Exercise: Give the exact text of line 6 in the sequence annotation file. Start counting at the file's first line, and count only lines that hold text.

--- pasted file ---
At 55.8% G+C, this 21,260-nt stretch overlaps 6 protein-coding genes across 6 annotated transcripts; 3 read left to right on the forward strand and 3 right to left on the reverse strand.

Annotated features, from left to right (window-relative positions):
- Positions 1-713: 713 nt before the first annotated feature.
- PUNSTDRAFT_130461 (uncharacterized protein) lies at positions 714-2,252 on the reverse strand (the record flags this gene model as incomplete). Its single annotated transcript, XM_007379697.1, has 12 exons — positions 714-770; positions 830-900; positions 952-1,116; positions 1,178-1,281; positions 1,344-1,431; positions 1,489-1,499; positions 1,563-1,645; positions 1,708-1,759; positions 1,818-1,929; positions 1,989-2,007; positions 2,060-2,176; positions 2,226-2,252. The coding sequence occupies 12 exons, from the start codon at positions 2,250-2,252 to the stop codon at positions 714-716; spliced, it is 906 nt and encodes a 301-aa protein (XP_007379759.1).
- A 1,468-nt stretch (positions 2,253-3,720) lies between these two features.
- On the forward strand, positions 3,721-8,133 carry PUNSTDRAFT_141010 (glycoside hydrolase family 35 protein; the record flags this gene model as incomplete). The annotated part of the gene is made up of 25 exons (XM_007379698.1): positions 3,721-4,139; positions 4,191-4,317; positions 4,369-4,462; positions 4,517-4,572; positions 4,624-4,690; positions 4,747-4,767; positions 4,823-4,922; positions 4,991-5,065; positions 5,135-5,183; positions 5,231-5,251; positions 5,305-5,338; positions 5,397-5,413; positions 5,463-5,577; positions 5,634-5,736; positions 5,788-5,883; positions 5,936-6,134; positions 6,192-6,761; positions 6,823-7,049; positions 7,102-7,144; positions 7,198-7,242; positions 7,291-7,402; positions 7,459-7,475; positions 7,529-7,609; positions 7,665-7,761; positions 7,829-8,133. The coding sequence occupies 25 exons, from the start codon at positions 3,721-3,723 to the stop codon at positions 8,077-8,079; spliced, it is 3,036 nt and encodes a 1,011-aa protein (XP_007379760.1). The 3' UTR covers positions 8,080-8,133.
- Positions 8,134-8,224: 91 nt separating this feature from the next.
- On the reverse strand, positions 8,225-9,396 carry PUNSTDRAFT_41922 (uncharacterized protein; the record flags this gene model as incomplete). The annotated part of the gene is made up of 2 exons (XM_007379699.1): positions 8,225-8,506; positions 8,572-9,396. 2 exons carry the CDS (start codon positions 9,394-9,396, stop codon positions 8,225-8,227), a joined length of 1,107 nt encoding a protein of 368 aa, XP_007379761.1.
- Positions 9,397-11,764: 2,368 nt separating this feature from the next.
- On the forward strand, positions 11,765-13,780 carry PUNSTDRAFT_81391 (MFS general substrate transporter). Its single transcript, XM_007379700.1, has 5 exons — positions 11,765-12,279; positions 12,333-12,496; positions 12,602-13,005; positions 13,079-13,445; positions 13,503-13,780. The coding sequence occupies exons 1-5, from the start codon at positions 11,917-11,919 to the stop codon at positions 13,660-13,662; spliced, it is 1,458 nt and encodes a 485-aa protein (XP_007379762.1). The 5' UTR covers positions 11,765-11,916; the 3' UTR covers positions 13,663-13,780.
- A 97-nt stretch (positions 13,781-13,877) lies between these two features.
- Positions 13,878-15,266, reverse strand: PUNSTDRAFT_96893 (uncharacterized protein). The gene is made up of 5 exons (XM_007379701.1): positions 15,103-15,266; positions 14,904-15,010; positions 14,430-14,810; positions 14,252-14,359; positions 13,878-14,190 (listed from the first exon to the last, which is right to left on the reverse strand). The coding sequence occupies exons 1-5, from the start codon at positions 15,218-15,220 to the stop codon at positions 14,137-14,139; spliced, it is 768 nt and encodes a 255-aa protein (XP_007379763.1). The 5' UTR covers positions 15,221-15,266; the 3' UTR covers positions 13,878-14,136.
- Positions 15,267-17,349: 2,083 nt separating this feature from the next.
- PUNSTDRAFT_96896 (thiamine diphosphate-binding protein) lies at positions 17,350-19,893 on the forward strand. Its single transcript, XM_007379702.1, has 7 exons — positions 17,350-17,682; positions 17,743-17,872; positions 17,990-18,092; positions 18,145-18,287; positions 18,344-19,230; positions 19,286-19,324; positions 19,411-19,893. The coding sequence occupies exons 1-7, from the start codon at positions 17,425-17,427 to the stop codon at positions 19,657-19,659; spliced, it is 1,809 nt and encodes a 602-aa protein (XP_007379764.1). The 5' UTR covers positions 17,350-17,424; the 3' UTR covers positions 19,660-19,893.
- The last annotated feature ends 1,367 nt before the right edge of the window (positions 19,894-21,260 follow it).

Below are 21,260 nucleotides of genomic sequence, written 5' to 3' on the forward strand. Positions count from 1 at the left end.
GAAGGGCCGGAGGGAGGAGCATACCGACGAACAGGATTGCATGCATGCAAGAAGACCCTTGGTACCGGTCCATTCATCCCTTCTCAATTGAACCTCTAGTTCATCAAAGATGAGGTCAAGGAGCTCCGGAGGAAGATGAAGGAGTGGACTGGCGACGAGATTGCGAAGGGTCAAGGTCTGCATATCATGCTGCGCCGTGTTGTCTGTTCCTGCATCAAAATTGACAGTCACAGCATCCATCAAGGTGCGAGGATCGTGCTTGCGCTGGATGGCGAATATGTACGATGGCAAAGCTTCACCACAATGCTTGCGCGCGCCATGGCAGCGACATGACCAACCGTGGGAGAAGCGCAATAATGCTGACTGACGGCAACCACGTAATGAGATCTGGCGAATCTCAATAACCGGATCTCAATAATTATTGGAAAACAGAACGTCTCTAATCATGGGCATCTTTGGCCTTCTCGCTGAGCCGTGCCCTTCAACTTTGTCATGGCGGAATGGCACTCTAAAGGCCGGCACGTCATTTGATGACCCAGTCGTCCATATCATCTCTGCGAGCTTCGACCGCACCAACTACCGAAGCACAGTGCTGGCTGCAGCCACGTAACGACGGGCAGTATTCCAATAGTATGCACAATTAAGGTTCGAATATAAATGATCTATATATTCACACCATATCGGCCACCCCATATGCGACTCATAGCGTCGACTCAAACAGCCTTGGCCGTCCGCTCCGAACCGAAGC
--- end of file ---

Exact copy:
- On the forward strand, positions 3,721-8,133 carry PUNSTDRAFT_141010 (glycoside hydrolase family 35 protein; the record flags this gene model as incomplete). The annotated part of the gene is made up of 25 exons (XM_007379698.1): positions 3,721-4,139; positions 4,191-4,317; positions 4,369-4,462; positions 4,517-4,572; positions 4,624-4,690; positions 4,747-4,767; positions 4,823-4,922; positions 4,991-5,065; positions 5,135-5,183; positions 5,231-5,251; positions 5,305-5,338; positions 5,397-5,413; positions 5,463-5,577; positions 5,634-5,736; positions 5,788-5,883; positions 5,936-6,134; positions 6,192-6,761; positions 6,823-7,049; positions 7,102-7,144; positions 7,198-7,242; positions 7,291-7,402; positions 7,459-7,475; positions 7,529-7,609; positions 7,665-7,761; positions 7,829-8,133. The coding sequence occupies 25 exons, from the start codon at positions 3,721-3,723 to the stop codon at positions 8,077-8,079; spliced, it is 3,036 nt and encodes a 1,011-aa protein (XP_007379760.1). The 3' UTR covers positions 8,080-8,133.